It’s very interesting to learn people’s languages.  Idiolects, they’re called in linguistic anthropology.  It tells you a lot about people, learning how they use language.   Or at least I think it does.

To be more precise, it tells me a lot, but I don’t know what all that lot means.  It’s rather like being shouted at in Latin by a very angry Arnold Schwarzenegger: You can usually pick out something intelligible here and there, but you’re too overwhelmed to make much use of it.

I have noticed that I tend to be more spare with universal emotional state descriptors—although that has started to loosen of late.  For example, there was a long stage where I didn’t use “love” outside of a romantic context, because any other use simply didn’t mesh with my views.  Now, the idiolects of other people and my own experiences have morphed my definitions, and the word ‘love’ comes into play a great deal more in everyday speech—and a good deal less in the context of a relationship.

I rather suspect everyone finds it a scary word, and perhaps that’s why it’s so comforting to use it so widely—because to use it for things like pizza and dogs dampens it, spreads it out, dilutes the swift, bright sting of it.  Movies like Scott Pilgrim Vs The World give us surrogate code phrases we can use (“I’m in lesbians with you!”), to avoid having to hurl love out into the air.  It’s a heavy word, laden with history.

And on an unrelated note, emotions confuse the hell out of me.  The constant fluctuation between mood states, the random-ass things that set them off—I don’t even know sometimes.  You can carry something for weeks, haul it along with the intention of laying it out at the perfect time, and it feels heavy and granite-solid and enduring, and then you lay it down in all its gravity and the Sisyphean burden you’ve carried completely dissolves, leaving you completely free and wondering why it weighed so heavily on you in the first place.   It’s a fickle bastard.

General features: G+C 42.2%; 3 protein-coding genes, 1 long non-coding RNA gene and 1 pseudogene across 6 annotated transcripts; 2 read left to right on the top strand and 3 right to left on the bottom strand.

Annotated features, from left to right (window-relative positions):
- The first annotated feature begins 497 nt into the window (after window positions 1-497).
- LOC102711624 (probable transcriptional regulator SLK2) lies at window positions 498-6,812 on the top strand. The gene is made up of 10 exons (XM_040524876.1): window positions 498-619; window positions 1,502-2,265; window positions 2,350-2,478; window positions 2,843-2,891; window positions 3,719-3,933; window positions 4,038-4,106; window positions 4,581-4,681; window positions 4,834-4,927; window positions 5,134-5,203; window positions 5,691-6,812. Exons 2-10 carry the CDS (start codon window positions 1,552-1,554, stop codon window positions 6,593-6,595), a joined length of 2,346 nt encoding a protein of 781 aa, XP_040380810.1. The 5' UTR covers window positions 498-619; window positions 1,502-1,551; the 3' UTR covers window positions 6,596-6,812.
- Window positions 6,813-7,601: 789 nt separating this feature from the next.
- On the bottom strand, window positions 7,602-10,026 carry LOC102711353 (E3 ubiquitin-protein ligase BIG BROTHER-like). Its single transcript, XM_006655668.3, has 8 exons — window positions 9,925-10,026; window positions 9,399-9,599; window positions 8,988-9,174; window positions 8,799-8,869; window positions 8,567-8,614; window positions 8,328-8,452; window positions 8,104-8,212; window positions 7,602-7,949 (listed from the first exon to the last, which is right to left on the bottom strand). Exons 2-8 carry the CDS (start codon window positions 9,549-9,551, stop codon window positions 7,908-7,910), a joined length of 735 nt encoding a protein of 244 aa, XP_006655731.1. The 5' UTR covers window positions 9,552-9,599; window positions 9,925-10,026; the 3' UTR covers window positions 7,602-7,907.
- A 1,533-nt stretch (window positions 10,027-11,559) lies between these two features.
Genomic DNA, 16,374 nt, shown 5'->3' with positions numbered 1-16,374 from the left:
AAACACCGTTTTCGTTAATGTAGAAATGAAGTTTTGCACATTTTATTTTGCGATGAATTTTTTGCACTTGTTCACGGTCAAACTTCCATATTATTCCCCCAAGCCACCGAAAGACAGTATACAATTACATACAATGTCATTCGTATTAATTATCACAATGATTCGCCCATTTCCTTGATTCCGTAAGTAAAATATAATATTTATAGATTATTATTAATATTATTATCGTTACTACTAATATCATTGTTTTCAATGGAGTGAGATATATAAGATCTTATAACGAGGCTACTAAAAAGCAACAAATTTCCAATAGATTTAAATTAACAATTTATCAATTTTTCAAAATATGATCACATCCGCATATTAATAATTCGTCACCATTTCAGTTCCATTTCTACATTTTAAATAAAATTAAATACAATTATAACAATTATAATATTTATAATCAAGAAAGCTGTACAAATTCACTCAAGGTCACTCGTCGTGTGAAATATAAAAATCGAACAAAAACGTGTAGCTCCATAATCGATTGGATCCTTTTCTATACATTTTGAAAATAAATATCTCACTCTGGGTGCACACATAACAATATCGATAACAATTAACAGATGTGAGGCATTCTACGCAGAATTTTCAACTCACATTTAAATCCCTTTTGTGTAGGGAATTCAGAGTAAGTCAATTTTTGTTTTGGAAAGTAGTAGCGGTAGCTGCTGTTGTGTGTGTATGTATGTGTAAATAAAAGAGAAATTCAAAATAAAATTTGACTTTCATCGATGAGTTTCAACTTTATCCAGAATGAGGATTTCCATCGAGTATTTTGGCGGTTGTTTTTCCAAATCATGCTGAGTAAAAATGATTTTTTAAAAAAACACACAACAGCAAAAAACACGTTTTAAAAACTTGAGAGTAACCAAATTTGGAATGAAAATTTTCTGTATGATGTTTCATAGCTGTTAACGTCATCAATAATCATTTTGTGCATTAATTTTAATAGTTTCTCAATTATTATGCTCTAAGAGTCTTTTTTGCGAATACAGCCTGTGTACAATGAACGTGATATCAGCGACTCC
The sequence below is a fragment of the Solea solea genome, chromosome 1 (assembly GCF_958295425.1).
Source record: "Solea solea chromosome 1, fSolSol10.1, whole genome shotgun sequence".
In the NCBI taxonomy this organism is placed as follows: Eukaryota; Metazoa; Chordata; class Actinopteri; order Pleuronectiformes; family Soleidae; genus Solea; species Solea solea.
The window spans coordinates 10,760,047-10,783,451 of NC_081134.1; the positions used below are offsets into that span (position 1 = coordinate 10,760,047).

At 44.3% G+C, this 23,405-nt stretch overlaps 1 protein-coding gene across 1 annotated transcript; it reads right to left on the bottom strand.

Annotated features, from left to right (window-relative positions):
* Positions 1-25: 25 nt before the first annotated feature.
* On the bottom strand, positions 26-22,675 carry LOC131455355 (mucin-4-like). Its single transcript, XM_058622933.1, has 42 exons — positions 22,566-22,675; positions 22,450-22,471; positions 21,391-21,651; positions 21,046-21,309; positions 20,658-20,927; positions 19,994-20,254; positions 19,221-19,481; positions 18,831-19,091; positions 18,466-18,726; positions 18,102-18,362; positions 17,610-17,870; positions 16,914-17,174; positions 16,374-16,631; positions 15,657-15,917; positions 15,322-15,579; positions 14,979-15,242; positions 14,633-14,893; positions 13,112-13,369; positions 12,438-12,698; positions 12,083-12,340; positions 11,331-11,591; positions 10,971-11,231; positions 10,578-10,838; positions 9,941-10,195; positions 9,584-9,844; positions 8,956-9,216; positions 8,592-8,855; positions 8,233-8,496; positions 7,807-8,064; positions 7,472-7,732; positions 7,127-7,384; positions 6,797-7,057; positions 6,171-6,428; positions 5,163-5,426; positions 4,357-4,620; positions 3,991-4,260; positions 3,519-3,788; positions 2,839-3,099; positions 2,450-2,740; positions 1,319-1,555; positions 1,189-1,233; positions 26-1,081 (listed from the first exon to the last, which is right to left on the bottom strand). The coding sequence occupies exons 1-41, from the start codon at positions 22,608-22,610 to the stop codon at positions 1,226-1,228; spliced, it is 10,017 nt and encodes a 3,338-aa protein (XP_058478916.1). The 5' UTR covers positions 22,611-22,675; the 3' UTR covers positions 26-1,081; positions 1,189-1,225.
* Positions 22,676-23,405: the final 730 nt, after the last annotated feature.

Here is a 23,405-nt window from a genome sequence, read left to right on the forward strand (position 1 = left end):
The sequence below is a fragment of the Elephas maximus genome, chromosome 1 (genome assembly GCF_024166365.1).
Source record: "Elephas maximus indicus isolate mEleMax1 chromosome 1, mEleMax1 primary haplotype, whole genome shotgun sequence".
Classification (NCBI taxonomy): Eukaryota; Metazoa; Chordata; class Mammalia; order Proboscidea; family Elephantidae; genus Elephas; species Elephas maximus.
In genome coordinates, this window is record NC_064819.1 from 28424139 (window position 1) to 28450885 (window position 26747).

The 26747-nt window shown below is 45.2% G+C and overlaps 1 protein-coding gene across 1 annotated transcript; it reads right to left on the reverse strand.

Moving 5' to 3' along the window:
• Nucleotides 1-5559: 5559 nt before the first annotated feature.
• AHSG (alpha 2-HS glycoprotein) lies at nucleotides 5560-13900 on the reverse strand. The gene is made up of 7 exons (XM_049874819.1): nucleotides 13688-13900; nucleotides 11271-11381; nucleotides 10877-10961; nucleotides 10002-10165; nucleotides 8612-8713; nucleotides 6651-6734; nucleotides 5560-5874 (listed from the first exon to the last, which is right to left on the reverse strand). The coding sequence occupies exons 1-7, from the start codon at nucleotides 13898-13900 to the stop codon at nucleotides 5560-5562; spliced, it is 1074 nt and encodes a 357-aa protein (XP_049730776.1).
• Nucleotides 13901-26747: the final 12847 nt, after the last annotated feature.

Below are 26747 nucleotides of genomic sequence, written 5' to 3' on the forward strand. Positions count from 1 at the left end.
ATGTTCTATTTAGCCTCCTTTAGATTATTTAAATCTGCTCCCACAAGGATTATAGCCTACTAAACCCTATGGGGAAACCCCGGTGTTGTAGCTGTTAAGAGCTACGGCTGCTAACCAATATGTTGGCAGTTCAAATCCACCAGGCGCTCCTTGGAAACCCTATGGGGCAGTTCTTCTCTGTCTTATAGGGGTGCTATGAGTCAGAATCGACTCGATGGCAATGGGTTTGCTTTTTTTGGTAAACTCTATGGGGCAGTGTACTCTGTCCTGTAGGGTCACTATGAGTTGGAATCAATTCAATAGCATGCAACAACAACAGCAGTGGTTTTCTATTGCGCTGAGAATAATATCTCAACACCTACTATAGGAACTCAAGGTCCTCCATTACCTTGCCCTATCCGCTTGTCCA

Coming off of a tangentially related note to the last, hi.  If this is the first time you’re reading my blog, welcome.  This is my blog.  On it I write things, things which are usually related to anthropology, or to philosophy, or to psychology.  Because I love all those things.   Sometimes, if you are an important part of my life, you will recognize in my writing things which have happened to me.

Just kidding—you’re all important parts of my life.

Well, except you.

I’M JOKING.  Moving on.